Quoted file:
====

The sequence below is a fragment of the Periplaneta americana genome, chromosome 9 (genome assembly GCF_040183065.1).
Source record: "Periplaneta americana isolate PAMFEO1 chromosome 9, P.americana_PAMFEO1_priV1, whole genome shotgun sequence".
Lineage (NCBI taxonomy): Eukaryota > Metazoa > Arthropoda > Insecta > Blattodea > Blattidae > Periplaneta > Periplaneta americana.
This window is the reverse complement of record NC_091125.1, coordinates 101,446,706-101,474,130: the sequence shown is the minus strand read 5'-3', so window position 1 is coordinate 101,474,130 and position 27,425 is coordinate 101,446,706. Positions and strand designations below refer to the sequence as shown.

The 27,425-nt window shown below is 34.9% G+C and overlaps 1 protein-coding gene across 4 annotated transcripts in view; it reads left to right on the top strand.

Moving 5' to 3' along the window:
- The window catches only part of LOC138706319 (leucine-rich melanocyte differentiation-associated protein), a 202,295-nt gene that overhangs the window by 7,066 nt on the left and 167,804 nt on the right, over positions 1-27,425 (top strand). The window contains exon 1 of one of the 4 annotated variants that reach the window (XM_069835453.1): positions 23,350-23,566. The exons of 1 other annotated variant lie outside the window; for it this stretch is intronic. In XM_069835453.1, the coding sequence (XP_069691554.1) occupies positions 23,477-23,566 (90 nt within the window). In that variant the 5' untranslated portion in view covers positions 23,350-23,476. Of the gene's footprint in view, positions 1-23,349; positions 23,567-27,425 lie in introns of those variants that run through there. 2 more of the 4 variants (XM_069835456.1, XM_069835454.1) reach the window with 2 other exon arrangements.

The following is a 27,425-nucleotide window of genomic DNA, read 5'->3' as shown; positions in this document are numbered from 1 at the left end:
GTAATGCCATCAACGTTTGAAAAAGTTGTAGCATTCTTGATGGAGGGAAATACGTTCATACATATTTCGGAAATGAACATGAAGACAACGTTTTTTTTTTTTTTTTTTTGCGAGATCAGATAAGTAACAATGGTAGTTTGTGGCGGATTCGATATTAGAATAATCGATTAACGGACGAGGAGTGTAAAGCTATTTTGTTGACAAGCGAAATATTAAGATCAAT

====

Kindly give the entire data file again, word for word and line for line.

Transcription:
The sequence below is a fragment of the Periplaneta americana genome, chromosome 9 (genome assembly GCF_040183065.1).
Source record: "Periplaneta americana isolate PAMFEO1 chromosome 9, P.americana_PAMFEO1_priV1, whole genome shotgun sequence".
Lineage (NCBI taxonomy): Eukaryota > Metazoa > Arthropoda > Insecta > Blattodea > Blattidae > Periplaneta > Periplaneta americana.
This window is the reverse complement of record NC_091125.1, coordinates 101,446,706-101,474,130: the sequence shown is the minus strand read 5'-3', so window position 1 is coordinate 101,474,130 and position 27,425 is coordinate 101,446,706. Positions and strand designations below refer to the sequence as shown.

The 27,425-nt window shown below is 34.9% G+C and overlaps 1 protein-coding gene across 4 annotated transcripts in view; it reads left to right on the top strand.

Moving 5' to 3' along the window:
- The window catches only part of LOC138706319 (leucine-rich melanocyte differentiation-associated protein), a 202,295-nt gene that overhangs the window by 7,066 nt on the left and 167,804 nt on the right, over positions 1-27,425 (top strand). The window contains exon 1 of one of the 4 annotated variants that reach the window (XM_069835453.1): positions 23,350-23,566. The exons of 1 other annotated variant lie outside the window; for it this stretch is intronic. In XM_069835453.1, the coding sequence (XP_069691554.1) occupies positions 23,477-23,566 (90 nt within the window). In that variant the 5' untranslated portion in view covers positions 23,350-23,476. Of the gene's footprint in view, positions 1-23,349; positions 23,567-27,425 lie in introns of those variants that run through there. 2 more of the 4 variants (XM_069835456.1, XM_069835454.1) reach the window with 2 other exon arrangements.

The following is a 27,425-nucleotide window of genomic DNA, read 5'->3' as shown; positions in this document are numbered from 1 at the left end:
GTAATGCCATCAACGTTTGAAAAAGTTGTAGCATTCTTGATGGAGGGAAATACGTTCATACATATTTCGGAAATGAACATGAAGACAACGTTTTTTTTTTTTTTTTTTTGCGAGATCAGATAAGTAACAATGGTAGTTTGTGGCGGATTCGATATTAGAATAATCGATTAACGGACGAGGAGTGTAAAGCTATTTTGTTGACAAGCGAAATATTAAGATCAAT